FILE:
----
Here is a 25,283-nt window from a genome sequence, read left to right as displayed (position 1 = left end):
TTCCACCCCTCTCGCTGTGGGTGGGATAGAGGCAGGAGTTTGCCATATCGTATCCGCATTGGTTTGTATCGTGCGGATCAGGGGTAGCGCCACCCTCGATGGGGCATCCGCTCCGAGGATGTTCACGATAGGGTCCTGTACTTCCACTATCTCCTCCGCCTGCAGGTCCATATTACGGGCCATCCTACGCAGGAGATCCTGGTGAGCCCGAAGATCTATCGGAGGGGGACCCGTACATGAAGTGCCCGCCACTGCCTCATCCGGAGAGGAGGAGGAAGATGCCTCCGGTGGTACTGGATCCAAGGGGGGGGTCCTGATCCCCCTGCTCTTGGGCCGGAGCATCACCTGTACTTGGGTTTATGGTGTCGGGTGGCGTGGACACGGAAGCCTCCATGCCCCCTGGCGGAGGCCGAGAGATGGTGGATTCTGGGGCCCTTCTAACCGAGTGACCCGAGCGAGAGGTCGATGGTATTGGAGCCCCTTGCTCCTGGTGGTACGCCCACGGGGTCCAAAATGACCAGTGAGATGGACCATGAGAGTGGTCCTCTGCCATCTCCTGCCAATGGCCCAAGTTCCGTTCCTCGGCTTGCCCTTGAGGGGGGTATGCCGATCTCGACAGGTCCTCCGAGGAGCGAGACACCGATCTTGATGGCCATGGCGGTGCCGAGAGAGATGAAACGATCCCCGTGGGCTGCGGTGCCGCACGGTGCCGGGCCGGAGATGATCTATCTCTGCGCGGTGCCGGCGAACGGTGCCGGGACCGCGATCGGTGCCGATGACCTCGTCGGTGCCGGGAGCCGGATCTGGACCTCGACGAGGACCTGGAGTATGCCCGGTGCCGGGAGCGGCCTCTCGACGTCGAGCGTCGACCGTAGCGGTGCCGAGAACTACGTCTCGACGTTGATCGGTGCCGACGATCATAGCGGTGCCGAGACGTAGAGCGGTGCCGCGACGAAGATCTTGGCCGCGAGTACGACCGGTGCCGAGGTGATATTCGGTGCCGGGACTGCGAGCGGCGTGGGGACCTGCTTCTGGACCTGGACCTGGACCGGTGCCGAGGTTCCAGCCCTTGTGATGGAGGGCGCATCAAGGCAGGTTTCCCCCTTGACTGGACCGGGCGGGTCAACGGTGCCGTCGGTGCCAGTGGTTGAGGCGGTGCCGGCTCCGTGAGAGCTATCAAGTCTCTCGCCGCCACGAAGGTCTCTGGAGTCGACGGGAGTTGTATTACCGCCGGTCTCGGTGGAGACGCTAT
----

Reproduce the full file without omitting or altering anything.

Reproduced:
Here is a 25,283-nt window from a genome sequence, read left to right as displayed (position 1 = left end):
TTCCACCCCTCTCGCTGTGGGTGGGATAGAGGCAGGAGTTTGCCATATCGTATCCGCATTGGTTTGTATCGTGCGGATCAGGGGTAGCGCCACCCTCGATGGGGCATCCGCTCCGAGGATGTTCACGATAGGGTCCTGTACTTCCACTATCTCCTCCGCCTGCAGGTCCATATTACGGGCCATCCTACGCAGGAGATCCTGGTGAGCCCGAAGATCTATCGGAGGGGGACCCGTACATGAAGTGCCCGCCACTGCCTCATCCGGAGAGGAGGAGGAAGATGCCTCCGGTGGTACTGGATCCAAGGGGGGGGTCCTGATCCCCCTGCTCTTGGGCCGGAGCATCACCTGTACTTGGGTTTATGGTGTCGGGTGGCGTGGACACGGAAGCCTCCATGCCCCCTGGCGGAGGCCGAGAGATGGTGGATTCTGGGGCCCTTCTAACCGAGTGACCCGAGCGAGAGGTCGATGGTATTGGAGCCCCTTGCTCCTGGTGGTACGCCCACGGGGTCCAAAATGACCAGTGAGATGGACCATGAGAGTGGTCCTCTGCCATCTCCTGCCAATGGCCCAAGTTCCGTTCCTCGGCTTGCCCTTGAGGGGGGTATGCCGATCTCGACAGGTCCTCCGAGGAGCGAGACACCGATCTTGATGGCCATGGCGGTGCCGAGAGAGATGAAACGATCCCCGTGGGCTGCGGTGCCGCACGGTGCCGGGCCGGAGATGATCTATCTCTGCGCGGTGCCGGCGAACGGTGCCGGGACCGCGATCGGTGCCGATGACCTCGTCGGTGCCGGGAGCCGGATCTGGACCTCGACGAGGACCTGGAGTATGCCCGGTGCCGGGAGCGGCCTCTCGACGTCGAGCGTCGACCGTAGCGGTGCCGAGAACTACGTCTCGACGTTGATCGGTGCCGACGATCATAGCGGTGCCGAGACGTAGAGCGGTGCCGCGACGAAGATCTTGGCCGCGAGTACGACCGGTGCCGAGGTGATATTCGGTGCCGGGACTGCGAGCGGCGTGGGGACCTGCTTCTGGACCTGGACCTGGACCGGTGCCGAGGTTCCAGCCCTTGTGATGGAGGGCGCATCAAGGCAGGTTTCCCCCTTGACTGGACCGGGCGGGTCAACGGTGCCGTCGGTGCCAGTGGTTGAGGCGGTGCCGGCTCCGTGAGAGCTATCAAGTCTCTCGCCGCCACGAAGGTCTCTGGAGTCGACGGGAGTTGTATTACCGCCGGTCTCGGTGGAGACGCTAT